I've attached a few pics of my first newbie build project. Basically using the upper kitchen cabinet drawers as a guide, I built both drawers and learned a lot during the process. If I had it to do over again, I would've done a couple of things a bit different, but I was pleased with how they turned out and the wife was thrilled. The drawers she was looking at online were going to be around $60 each and I built both of these for $20 worth of wood. And in the process, I fell in love with using the router and am now hooked big time.

Current project is building myself a proper workbench, so I no longer have to work on an old coffee table covered in fabric on the deck. I also plan to mount my router to a board so that I can then clamp that base board to the workbench, or remove it if I need to.

I stumbled onto this forum while looking at router stuff online and am impressed with what a great place this seems to be and the camaraderie between members. So much great info, too.

Regards,
Burke



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http://www.youtube.com/channel/UCT-n...RWaEpMA/videos

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Last edited by bobj3; 09-15-2011 at 01:57 PM.
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post #3 of 8 (permalink) Old 09-15-2011, 01:52 PM
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Greetings Burke and welcome to the router forums, we are glad to have you join us. Good job, well done.

Wisdom: Where experience and knowledge combine and become one.

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post #4 of 8 (permalink) Old 09-15-2011, 10:19 PM
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G’day Burke

Welcome to the router forum.

Thank you for joining us

James
Sydney, Australia
.

I don't mind if other members disagree with my comments.
I don't profess to know everything, and I may learn something new.

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post #5 of 8 (permalink) Old 09-15-2011, 11:31 PM
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Welcome

K.I.S.S.- Keep It Super Simple
For I Am Confussion at its Best
Don't fix it if it Ain't broken
Makin sawdust now in South Louisiana
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post #6 of 8 (permalink) Old 09-17-2011, 10:43 AM Thread Starter
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Quote:
Originally Posted by bobj3 View Post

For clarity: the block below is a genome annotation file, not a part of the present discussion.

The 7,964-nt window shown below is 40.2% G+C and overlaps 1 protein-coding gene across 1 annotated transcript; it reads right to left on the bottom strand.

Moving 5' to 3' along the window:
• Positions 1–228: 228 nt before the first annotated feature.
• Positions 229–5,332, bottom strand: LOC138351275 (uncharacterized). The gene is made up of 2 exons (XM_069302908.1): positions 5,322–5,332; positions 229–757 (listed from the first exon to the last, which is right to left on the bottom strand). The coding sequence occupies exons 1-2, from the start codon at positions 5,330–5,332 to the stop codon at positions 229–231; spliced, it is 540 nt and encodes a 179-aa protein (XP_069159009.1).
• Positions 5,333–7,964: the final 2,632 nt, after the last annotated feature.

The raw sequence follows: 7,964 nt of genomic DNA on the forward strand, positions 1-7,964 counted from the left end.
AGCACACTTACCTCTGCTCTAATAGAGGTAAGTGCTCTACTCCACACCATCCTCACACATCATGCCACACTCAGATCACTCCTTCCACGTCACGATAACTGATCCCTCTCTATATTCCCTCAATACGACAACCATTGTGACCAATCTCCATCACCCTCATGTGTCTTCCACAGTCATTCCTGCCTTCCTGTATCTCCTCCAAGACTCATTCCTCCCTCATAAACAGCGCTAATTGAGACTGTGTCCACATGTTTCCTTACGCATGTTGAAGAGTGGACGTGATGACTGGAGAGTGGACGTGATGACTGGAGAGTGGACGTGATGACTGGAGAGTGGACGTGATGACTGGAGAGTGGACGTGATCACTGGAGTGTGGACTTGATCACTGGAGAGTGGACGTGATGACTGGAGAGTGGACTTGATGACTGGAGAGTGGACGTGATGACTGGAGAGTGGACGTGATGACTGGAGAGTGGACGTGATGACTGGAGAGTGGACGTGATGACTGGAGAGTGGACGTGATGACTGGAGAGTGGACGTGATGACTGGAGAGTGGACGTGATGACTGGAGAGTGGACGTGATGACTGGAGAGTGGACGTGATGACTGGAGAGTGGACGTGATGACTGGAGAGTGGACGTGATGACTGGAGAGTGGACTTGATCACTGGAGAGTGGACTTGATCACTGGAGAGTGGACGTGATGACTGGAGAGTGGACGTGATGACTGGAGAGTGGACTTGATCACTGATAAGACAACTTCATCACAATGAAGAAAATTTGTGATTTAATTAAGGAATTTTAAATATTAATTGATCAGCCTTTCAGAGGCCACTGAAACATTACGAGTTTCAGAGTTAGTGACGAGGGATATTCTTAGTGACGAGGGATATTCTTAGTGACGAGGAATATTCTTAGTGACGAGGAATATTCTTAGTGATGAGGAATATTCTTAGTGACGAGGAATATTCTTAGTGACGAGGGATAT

this is the one time you want to use the hvy.duty guides
Thanks, and yes, looking back, I now agree. That thought occured to me "post-assembly" and is one of the things I would indeed do differently if building them again. If they do fail, I shall indeed go that route. But as of yet, even fully loaded with her stuff, they're doing just fine (knock on wood). But we'll see.

The other thing that I now think maybe I should have done differently is the fact that I glued in those 1/4" birch base boards to the 1/4" grooves I routed into the side boards. It was only after completing this project that I later saw an episode of the "New Yankee Workshop" where Norm was talking about how much expansion wood can have and the need to leave some parts with the ability to "float" during expansion and contraction. Oooops. Thus, maybe I should not have glued my boards in and just allowed them to set in that groove unglued.

Oh well, live & learn. If they crack or break, I'll just do 'em again. They were fun to make the first time, and I'd enjoy making 'em again. And I'll do 'em up better next time.

Thanks again for the advice, and thanks to all for the warm welcome,
Burke
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post #7 of 8 (permalink) Old 09-17-2011, 11:07 AM
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Hi Burke

Gluing the birch plywood in place is fine, plywood is very stable , unlike the normal wood boards.

=======




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post #8 of 8 (permalink) Old 09-20-2011, 08:15 AM Thread Starter
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Thanks, Bob. That's good to know.

Burke